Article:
• The counsel for the appellant relied upon the case of Subramaniam v. State of Tamil Nadu to further contend that unless the burden under Section 106 of the Indian Evidence Act, 1872 has been discharged by the prosecution, there shall be no burden essentially on the defence/accused i.e., there shall be no shift of burden from the prosecution to the accused under such circumstances.
  • Further, it was also contended by the appellant that in cases of circumstantial evidence, the motive of the person charged for commission of the offence plays a significant role, relying upon the case of Babu v. State of Kerala. The prosecution in the present case failed to even establish the motive on part of the accused.
  • Lastly, it was contended that when both the outcomes in a case are possible i.e., acquittal or conviction, the benefit should be given to the accused, based on the ratio laid down in the case of Devi Lal v. State of Rajasthan.

Contentions raised by Prosecution:

  • The prosecution contended that no further interference is needed for verification of the concurrent findings of the Trial Court as well as the High Court. These courts have rightly relied upon the case of State of Rajasthan v. Kashi Ram for convicting the accused of murder.
  • The law with respect to conviction based on circumstantial evidence is based on the ruling of the Court in the case of Sharad Birdhichand Sarda v. State of Maharashtra wherein the Court laid down these five principles:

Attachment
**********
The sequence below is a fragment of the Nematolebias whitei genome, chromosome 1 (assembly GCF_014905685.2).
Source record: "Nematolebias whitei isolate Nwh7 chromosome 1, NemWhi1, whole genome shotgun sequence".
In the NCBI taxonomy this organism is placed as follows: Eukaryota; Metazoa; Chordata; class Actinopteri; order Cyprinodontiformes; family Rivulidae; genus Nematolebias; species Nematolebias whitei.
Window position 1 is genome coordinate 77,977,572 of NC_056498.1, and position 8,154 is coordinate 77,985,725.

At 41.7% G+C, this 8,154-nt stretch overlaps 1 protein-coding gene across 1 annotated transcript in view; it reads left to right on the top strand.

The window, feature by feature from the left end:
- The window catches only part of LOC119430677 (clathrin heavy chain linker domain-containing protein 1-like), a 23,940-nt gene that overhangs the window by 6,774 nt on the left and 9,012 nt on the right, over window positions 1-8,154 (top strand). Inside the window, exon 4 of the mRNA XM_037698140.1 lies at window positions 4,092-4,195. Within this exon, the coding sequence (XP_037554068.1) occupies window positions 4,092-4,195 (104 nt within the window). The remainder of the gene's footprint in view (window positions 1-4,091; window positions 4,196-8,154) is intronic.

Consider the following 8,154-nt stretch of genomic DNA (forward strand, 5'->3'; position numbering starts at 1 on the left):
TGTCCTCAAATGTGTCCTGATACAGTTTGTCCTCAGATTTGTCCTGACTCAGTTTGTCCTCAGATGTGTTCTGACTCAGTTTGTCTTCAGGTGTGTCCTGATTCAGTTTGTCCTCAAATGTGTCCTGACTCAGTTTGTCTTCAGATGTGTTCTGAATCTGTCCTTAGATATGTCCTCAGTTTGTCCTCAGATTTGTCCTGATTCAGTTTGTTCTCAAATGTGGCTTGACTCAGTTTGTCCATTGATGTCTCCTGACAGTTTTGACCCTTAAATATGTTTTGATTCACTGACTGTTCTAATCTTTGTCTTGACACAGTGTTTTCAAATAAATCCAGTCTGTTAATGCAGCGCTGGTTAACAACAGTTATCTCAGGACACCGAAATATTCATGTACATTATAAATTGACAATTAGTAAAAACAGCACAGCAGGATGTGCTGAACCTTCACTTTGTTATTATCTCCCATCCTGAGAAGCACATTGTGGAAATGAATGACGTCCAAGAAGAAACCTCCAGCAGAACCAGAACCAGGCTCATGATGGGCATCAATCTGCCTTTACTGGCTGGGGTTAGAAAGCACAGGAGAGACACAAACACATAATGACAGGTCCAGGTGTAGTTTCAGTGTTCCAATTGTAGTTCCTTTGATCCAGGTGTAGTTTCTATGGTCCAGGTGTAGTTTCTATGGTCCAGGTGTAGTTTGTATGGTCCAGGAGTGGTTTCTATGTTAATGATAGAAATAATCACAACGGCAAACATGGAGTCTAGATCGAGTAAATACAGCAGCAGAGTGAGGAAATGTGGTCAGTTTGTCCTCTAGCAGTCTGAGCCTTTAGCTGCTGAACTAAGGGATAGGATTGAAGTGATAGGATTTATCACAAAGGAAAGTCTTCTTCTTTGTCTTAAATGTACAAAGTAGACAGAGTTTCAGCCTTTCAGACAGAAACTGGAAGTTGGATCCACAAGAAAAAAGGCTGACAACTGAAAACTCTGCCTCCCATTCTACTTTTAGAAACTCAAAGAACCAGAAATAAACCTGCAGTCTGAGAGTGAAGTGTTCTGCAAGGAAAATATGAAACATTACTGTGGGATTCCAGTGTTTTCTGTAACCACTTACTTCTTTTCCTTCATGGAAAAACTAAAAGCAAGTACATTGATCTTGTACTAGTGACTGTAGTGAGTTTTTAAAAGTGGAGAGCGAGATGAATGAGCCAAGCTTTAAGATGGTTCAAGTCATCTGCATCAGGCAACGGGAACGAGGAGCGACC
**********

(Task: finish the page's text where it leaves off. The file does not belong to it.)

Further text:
1. Circumstances from which the guilt is drawn must be fully established.
    2. Facts so established must be consistent with the hypothesis of the guilt of the accused.
    3. Circumstances must be of a conclusive nature and tendency.
    4. There is a need to exclude every possible hypothesis except the one to be proved.
    5. There must be a complete chain of evidence to not leave any reasonable ground for a conclusion which is consistent with the innocence of the accused.
Analysis of the Judgement
The first question to determine in the present case was to infer whether the hanging was suicidal, i.e., carried out by the deceased herself, or was homicidal in nature involving the appellant.

After the interim report had been submitted by the doctor, there was also a post-mortem report which had been submitted that stated the cause of death to be �asphyxia due to strangulation.� In cases of both suicidal as well as homicidal hanging, there are going to be marks above the ear.

In such cases, generally, if the suicide had been homicidal in nature, there would have been some form of bodily resistance on the part of deceased person, suggesting any form of violence or struggle. Yet, in the present case, there were no marks suggesting any form of violence by any other third party. As a result, the Supreme Court came to a conclusion following this chain of events that the hanging was not homicidal in nature.

The second question was with respect to the applicability of Section 106 of the Indian Evidence Act, 1872. As per Section 106 of the Indian Evidence Act, 1872 when any fact is especially within the knowledge of any person, the burden of proving that fact is upon him. However, just by being the husband, this knowledge of the fact cannot be directly presumed. In the case of Gargi v. State of Haryana[ix], the Court held that a mere companionship of the deceased wife and the accused can�t establish the presumption of guilt on the part of the husband to kill his wife.